by Bob MacKenzie

Understanding negotiations

Negotiation is a key life and business skill. It’s a natural human activity – an everyday part of social and group life. All domestic, political, intellectual and economic systems and transactions entail frequent episodes of negotiation.


Negotiation is a process in which two or more parties – each with different starting points or perspectives – attempt to reach an agreement over the distribution of scarce resources when there is a conflict of interest.

The origin of the term negotiation can be traced back to ancient Latin, where it meant something like ‘doing business’. Negotiation is one of three principal methods of dispute resolution. The other two are mediation and arbitration, which are defined briefly in the Glossary of negotiation terms. There is more on these other two options in the topics on Mediation and Conflict Resolution. A negotiation can be either an outcome-driven process, at one extreme, or a relationship-building exercise, at the other. Ideally, it should be both, as building satisfactory relationships with the other parties is in itself a desirable outcome.

Some negotiations are short and relatively simple to conclude. Others can be more complex, tricky and lengthy. All negotiations engender varying degrees of both cooperative and adversarial behaviour, and their development can be confusing for the parties involved. So it’s essential to prepare for them as carefully as you can, while avoiding the dangers of over-preparing.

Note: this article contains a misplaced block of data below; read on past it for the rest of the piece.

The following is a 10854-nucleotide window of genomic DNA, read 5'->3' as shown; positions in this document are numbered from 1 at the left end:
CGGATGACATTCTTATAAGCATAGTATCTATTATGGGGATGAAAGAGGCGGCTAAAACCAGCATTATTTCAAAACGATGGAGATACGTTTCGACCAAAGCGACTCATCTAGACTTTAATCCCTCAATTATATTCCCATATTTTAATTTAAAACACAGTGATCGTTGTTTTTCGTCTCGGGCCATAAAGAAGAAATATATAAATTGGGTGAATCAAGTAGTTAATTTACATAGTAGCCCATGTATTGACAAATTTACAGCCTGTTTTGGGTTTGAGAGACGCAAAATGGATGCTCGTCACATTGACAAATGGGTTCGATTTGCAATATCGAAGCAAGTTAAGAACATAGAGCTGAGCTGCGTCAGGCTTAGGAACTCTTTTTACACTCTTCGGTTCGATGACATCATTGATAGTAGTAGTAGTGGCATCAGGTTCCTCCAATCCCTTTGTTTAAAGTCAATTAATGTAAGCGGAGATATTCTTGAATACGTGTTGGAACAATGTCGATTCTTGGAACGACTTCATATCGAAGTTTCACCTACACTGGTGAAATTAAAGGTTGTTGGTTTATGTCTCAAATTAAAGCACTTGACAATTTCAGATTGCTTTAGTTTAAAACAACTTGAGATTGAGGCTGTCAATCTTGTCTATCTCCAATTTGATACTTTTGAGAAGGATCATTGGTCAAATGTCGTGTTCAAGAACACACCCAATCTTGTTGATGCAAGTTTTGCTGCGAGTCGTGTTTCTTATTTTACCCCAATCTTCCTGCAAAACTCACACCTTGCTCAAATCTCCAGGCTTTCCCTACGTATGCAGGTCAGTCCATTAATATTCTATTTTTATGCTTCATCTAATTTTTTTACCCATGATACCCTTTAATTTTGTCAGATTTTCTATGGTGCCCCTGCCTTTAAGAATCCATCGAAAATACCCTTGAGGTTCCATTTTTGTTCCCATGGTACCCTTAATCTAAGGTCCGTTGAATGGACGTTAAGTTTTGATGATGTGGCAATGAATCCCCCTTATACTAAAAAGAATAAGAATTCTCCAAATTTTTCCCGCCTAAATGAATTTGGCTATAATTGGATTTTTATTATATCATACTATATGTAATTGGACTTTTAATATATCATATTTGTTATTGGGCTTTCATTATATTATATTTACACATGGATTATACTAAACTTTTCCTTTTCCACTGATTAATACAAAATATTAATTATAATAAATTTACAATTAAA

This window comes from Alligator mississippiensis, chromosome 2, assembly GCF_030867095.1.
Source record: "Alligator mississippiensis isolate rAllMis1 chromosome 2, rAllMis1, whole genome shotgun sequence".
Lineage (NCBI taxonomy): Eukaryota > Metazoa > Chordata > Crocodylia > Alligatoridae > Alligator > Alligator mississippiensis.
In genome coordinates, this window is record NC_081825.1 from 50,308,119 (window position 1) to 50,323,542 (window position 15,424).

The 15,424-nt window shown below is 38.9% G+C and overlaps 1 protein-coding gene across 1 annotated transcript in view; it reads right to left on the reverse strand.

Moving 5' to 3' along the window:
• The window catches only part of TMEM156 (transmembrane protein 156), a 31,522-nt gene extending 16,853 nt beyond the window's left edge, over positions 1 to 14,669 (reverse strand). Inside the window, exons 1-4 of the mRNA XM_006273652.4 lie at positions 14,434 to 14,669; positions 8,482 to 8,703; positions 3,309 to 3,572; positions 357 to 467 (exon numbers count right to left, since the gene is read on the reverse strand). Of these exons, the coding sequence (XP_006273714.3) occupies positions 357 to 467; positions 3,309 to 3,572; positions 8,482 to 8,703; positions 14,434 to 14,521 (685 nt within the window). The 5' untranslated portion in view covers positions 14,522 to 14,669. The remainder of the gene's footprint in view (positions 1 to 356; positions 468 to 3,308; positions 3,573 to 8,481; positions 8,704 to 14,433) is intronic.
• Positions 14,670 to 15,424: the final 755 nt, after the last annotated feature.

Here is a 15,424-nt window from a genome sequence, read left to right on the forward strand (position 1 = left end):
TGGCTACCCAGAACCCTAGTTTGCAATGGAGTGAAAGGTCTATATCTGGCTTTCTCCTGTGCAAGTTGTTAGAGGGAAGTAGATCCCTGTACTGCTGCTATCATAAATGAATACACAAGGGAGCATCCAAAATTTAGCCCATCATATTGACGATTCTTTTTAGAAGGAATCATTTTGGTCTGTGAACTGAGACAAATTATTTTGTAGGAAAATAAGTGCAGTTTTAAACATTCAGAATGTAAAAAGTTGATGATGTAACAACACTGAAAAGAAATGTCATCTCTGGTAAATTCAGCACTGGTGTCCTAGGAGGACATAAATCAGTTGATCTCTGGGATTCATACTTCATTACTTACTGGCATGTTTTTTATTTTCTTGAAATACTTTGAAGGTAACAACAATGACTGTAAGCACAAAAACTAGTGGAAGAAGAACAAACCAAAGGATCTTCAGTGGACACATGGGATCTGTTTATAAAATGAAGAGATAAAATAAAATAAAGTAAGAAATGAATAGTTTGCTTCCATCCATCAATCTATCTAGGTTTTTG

What is a successful negotiation?

You’ll know that you’ve achieved a successful negotiation when

  • You’ve identified the minimum outcomes that the other party or parties are prepared to accept (their bottom line)
  • You’ve adjusted your initial demands accordingly
  • You’ve obtained all your own desired outcomes or an acceptable level of these (your bottom line), while ensuring that the other parties remain committed to the negotiating relationship.

What types of negotiation are there?

Negotiations can be relatively simple or very complex. This depends upon three factors:

  • The number of people involved
  • The specific issues at stake